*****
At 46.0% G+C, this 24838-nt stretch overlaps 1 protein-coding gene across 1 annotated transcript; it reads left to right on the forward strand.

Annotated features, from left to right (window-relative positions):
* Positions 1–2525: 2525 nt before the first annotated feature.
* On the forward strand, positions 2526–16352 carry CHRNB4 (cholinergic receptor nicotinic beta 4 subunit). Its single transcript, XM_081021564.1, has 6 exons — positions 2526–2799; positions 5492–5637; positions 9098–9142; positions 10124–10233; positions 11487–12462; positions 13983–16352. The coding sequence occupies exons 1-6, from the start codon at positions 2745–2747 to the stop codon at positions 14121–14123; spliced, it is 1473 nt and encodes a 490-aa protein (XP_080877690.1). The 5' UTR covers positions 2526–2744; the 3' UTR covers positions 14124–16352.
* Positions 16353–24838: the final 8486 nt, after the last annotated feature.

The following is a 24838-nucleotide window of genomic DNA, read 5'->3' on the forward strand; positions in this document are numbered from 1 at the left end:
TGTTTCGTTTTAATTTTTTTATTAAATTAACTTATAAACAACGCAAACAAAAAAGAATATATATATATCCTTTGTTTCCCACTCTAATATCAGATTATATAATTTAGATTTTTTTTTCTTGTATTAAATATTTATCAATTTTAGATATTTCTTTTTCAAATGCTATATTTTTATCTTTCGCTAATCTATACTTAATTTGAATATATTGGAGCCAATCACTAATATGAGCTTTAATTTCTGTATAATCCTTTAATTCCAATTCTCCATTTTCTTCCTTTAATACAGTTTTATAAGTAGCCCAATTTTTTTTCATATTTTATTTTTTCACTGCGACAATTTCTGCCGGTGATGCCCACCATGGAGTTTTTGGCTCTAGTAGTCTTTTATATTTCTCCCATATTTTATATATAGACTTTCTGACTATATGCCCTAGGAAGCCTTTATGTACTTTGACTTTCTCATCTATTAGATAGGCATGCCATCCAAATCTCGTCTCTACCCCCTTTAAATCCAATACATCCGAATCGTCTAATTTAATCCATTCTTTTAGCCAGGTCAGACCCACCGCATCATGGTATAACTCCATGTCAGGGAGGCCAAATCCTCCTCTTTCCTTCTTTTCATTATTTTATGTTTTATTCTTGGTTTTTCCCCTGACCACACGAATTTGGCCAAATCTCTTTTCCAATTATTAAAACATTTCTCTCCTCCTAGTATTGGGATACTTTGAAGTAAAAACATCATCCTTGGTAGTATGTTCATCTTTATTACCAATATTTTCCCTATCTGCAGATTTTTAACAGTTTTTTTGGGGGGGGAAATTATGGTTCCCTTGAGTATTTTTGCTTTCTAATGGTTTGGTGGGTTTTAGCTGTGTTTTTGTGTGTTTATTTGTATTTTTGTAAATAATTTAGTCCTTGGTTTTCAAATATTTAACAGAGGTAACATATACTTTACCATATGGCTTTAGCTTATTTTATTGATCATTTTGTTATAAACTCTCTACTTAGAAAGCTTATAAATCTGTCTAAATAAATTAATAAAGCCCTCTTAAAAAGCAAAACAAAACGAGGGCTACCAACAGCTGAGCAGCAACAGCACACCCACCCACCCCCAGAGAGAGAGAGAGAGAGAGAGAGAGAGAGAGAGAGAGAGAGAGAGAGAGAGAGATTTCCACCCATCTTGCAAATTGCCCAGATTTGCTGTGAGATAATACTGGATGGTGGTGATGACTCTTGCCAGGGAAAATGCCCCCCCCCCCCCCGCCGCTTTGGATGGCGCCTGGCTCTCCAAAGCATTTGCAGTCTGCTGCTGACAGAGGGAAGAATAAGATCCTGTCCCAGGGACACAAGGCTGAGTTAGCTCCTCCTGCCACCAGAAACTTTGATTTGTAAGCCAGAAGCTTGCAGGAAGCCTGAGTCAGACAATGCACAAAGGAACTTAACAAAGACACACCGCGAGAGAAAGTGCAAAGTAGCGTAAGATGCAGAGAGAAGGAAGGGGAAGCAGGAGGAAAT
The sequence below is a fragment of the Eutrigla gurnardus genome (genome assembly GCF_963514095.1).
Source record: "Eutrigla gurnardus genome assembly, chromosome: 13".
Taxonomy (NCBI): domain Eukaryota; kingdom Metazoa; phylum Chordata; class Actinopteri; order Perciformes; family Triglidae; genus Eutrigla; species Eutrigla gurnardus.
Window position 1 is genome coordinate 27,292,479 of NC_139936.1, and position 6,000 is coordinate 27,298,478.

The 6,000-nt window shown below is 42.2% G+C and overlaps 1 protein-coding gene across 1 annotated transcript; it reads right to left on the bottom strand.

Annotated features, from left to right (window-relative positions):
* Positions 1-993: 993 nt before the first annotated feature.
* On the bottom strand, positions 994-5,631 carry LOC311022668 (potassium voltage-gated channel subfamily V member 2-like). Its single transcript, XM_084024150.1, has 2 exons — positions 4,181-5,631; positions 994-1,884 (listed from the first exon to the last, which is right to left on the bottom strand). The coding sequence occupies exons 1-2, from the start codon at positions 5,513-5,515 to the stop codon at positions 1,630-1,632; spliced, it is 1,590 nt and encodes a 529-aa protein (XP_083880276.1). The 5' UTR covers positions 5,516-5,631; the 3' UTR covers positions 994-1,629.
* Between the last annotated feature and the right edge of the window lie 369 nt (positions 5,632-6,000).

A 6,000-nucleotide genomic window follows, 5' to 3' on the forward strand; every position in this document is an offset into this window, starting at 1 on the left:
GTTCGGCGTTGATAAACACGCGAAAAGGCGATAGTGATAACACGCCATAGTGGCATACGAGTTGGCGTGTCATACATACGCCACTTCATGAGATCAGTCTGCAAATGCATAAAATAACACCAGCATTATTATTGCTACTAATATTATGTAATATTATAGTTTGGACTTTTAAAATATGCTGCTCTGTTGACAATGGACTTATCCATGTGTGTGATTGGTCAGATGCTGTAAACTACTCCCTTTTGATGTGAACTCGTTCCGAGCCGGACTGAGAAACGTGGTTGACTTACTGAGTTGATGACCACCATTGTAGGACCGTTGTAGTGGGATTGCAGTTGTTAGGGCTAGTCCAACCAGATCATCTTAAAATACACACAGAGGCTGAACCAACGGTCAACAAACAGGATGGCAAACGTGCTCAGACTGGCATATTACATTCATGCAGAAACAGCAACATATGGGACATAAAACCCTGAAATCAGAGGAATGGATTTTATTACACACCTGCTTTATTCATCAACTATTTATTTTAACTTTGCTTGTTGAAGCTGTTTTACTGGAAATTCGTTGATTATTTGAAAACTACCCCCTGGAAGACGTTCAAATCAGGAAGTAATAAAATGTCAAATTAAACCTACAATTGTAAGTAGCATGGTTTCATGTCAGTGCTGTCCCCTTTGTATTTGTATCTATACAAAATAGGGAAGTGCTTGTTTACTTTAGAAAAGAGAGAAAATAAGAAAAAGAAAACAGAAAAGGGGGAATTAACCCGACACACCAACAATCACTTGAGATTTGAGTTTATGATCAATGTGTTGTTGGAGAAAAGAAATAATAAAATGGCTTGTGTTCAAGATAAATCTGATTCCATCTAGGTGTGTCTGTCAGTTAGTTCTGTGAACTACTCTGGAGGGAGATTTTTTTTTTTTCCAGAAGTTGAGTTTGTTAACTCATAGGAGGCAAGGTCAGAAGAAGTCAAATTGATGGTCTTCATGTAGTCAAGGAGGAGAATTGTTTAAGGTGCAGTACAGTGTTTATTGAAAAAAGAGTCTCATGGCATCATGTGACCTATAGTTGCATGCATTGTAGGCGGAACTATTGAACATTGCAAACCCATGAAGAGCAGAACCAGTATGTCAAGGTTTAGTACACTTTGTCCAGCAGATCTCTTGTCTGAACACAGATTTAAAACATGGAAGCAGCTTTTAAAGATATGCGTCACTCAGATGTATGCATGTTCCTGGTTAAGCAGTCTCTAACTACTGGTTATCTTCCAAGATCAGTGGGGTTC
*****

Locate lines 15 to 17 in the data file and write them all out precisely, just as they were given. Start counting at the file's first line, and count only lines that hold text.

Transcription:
* On the bottom strand, positions 994-5,631 carry LOC311022668 (potassium voltage-gated channel subfamily V member 2-like). Its single transcript, XM_084024150.1, has 2 exons — positions 4,181-5,631; positions 994-1,884 (listed from the first exon to the last, which is right to left on the bottom strand). The coding sequence occupies exons 1-2, from the start codon at positions 5,513-5,515 to the stop codon at positions 1,630-1,632; spliced, it is 1,590 nt and encodes a 529-aa protein (XP_083880276.1). The 5' UTR covers positions 5,516-5,631; the 3' UTR covers positions 994-1,629.
* Between the last annotated feature and the right edge of the window lie 369 nt (positions 5,632-6,000).

A 6,000-nucleotide genomic window follows, 5' to 3' on the forward strand; every position in this document is an offset into this window, starting at 1 on the left: